23rd November 2012 By Sanaz Saifolahi

Iranian dissidents awarded Sakharov Prize

Imprisoned lawyer Nasrin Sotoudeh and banned film maker Jafar Panahi have been awarded the Sakharav Prize. The Sakharav Prize, named after the Soviet scientist and dissident, is an annual prize, awarded by the European Parliament to individuals or organisations fighting for human rights and fundamental freedoms. Nasrin Sotoudeh is currently serving a six year prison sentence in the notorious Evin prison for “acting against national security” and “propaganda against the regime”. Sotoudeh has represented imprisoned opposition activists. Banned film maker Jafar Panahi, well known for his documentary “This is not a film” has been under house arrest since 2010. Panahi’s film was smuggled out of Iran hidden in a cake….

2nd November 2012 By Sanaz Saifolahi

Evidential flexibility policy revealed

Further to Sarah Pinder’s earlier post on this subject, I have been provided with a copy of the infamous “PBS PROCESS INSTRUCTION EVIDENTIAL FLEXIBILITY” document in response to a Freedom of Information Request. I am very grateful to Jane Heybroek [ed. valued occasional blog commenter!] for sharing it. A copy of the document itself appears here and the FOI request here. Many of us have argued about the existence of this policy in the context of Points Based System appeals for some time now.  We have been able to point to various sources to confirm that there is such a policy, but not to any document outlining the details of it and also the…

30th July 2012 By Sanaz Saifolahi

New Immigration Rules brought in immediately

Following the Supreme Court decisions in the cases of Munir and Alvi, as reported on this blog yesterday, the UK Border Agency has acted suspiciouslyextremely quickly: see the Statement of Changes CM 8423 dated 19 July 2012, to come into force on 20 July 2012. All 296 pages of it. See also Hansard HC 18 July 2012 Col WS49, for the Statement of Lord Henley, the Minister of State (Home Office): We recognise the complexity of the system and we will therefore undertake a more substantial review of the rules and consider how they can be simplified. The Migration Advisory Committee is currently reviewing the Codes of Practice which this judgment requires are…

19th July 2012 By Sanaz Saifolahi

Genuine visitor: relevant and irrelevant considerations

In the reported case of Sawmynaden (Family visitors – considerations) [2012] UKUT 00161 (IAC) the Upper Tribunal outline a number of factors relevant to the assessment of “genuine visitor”. In Sawmynaden, the appellant had travelled to the UK on a number of occasions since 2001 in order to visit her daughter.  The appellant had stayed for a period of 172 days on her last visit to the UK in 2010. This had been within the period she was legally permitted to stay, but nevertheless the ECO refused the application, partly on the grounds that the appellant had spent too much time visiting the UK. First-tier Tribunal Judge TRP Hollingworth, in…

22nd May 2012 By Sanaz Saifolahi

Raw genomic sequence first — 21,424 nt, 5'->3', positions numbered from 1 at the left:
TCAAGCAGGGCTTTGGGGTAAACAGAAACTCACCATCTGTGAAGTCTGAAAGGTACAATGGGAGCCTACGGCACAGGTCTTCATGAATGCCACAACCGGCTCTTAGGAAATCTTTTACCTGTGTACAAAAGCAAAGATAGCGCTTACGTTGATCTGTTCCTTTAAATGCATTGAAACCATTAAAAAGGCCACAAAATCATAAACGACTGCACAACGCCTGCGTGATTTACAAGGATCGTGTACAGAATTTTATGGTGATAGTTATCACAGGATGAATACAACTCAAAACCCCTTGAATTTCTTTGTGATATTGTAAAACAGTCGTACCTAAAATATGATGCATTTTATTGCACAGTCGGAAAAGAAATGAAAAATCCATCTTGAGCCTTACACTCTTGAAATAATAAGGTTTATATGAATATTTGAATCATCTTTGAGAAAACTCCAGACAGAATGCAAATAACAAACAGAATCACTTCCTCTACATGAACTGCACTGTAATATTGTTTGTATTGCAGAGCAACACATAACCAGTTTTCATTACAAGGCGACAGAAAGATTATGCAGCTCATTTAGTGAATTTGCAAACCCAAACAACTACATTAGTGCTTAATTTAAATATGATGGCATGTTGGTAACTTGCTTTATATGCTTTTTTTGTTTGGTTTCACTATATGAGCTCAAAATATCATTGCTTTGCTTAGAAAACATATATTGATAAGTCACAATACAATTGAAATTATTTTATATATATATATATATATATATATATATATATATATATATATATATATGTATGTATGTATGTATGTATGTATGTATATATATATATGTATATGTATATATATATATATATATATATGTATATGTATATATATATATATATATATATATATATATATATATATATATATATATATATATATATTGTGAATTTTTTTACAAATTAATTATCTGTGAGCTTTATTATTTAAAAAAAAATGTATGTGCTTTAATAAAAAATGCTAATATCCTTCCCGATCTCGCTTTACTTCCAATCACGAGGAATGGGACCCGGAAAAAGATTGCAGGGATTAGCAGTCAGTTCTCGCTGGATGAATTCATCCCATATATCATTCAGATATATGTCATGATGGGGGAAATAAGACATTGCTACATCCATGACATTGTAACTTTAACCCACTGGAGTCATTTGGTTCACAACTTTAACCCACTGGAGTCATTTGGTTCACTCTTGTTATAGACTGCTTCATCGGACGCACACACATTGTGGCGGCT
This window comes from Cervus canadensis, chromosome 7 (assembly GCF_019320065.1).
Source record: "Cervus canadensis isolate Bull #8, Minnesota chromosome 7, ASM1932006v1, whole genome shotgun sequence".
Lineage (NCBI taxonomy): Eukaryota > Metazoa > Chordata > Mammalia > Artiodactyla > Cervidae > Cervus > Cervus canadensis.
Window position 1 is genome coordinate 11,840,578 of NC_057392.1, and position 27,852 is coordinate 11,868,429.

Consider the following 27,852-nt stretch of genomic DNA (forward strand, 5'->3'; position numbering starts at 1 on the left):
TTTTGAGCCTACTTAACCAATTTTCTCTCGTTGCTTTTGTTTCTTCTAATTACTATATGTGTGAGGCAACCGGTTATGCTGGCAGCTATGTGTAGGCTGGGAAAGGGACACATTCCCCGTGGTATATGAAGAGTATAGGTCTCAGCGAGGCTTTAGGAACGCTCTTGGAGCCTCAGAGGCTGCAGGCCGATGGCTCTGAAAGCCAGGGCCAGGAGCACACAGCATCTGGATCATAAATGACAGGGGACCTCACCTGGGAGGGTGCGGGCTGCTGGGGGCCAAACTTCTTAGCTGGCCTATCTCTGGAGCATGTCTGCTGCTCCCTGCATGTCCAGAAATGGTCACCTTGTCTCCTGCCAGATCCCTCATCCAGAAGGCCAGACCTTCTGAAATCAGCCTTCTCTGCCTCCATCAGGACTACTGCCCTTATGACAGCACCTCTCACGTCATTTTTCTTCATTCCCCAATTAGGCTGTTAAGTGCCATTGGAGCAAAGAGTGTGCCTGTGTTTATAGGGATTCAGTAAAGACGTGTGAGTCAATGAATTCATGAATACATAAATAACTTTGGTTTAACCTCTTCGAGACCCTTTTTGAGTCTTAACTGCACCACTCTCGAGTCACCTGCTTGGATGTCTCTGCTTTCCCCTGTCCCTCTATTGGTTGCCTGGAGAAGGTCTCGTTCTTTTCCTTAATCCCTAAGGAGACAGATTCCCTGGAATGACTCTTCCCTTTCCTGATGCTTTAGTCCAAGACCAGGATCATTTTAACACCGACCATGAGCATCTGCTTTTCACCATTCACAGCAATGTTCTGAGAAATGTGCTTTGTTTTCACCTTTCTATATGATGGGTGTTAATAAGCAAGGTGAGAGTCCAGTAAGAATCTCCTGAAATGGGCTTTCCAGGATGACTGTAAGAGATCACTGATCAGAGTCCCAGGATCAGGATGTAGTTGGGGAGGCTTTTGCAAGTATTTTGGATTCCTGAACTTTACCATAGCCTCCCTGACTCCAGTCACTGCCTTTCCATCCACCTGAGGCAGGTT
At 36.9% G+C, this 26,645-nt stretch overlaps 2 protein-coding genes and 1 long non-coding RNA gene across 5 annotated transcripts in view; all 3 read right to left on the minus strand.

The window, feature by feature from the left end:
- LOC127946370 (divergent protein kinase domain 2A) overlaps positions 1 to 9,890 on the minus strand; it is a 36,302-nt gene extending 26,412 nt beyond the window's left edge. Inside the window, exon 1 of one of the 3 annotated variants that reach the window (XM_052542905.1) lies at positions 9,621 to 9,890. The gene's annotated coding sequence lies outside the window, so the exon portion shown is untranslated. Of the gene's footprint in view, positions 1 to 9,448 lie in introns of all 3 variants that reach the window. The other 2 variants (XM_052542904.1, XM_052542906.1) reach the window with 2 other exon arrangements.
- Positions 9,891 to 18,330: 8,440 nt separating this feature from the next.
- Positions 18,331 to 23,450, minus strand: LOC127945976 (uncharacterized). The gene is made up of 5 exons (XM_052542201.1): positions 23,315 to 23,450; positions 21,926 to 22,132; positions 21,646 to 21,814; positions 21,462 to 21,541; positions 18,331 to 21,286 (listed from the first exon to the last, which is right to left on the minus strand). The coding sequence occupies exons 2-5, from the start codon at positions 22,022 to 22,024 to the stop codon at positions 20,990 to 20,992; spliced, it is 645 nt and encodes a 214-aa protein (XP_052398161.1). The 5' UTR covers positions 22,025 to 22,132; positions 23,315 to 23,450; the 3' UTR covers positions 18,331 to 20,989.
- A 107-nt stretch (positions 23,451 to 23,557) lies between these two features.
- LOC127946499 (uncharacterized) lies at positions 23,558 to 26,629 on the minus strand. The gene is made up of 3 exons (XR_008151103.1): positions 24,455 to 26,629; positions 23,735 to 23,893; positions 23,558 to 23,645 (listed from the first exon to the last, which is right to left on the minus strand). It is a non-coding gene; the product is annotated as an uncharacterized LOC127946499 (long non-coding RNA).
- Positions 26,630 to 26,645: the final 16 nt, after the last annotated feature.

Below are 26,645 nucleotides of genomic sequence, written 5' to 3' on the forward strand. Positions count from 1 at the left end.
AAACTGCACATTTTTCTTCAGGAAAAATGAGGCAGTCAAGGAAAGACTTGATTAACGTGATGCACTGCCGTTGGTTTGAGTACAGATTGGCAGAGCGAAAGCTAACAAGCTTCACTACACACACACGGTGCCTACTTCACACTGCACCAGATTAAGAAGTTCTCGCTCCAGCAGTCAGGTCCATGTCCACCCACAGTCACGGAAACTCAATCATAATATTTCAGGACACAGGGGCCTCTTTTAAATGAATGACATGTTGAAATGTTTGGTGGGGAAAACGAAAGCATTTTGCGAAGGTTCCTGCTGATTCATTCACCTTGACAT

Allegations of Judges misconduct: proof needed, of course….

The Vice President of the Upper Tribunal has recently provided guidance applicable to cases where a party is alleging misconduct by a Judge. In the recently reported case of Azia (proof of misconduct by judge) [2012] UKUT 00096 (IAC) the official head note states: A party alleging misconduct by a judge needs to prove it. Parties and their representatives need to ensure that the evidence is collected while memories are fresh. Permission to call evidence before the Upper Tribunal may be refused where, in circumstances where a party has not acted promptly to prepare and disclose evidence, it would be unfair to the other party, or not in the interests…

24th April 2012 By Sanaz Saifolahi

The Upper Tribunal, Maslov and the public interest

Further guidance has been reported which is applicable to deportation appeals raising Article 8.   In Masih (deportation – public interest – basic principles) Pakistan [2012] UKUT 00046 (IAC) the official head note reads as follows: The following basic principles can be derived from the present case law concerning the issue of the public interest in relation to the deportation of foreign criminals: (a)       In a case of automatic deportation, full account must be taken of the strong public interest in removing foreign citizens  convicted of serious offences, which lies not only in the prevention of further offences on the part of the individual concerned, but in deterring others from committing them in…

27th February 2012 By Sanaz Saifolahi

Tribunal’s view on Sapkota

The Upper Tribunal haven’t hung around in turning their attention to the recent case of Sapkota v Secretary of State for the Home Department [2011] EWCA Civ 1320, which was only reported here on the blog three weeks ago. They have also reviewed the authorities leading up to Sapkota and have outlined guidance for the tribunal when dealing with cases where Sapkota points are raised and/or may be applicable. The official headnote to Patel (consideration of Sapkota – unfairness) India [2011] UKUT 00484 (IAC) reads as follows: (1) There is no substantive segregation of considerations going to an extension of stay and removal where the appellant seeks leave to remain outside the rules on 395C…

21st December 2011 By Sanaz Saifolahi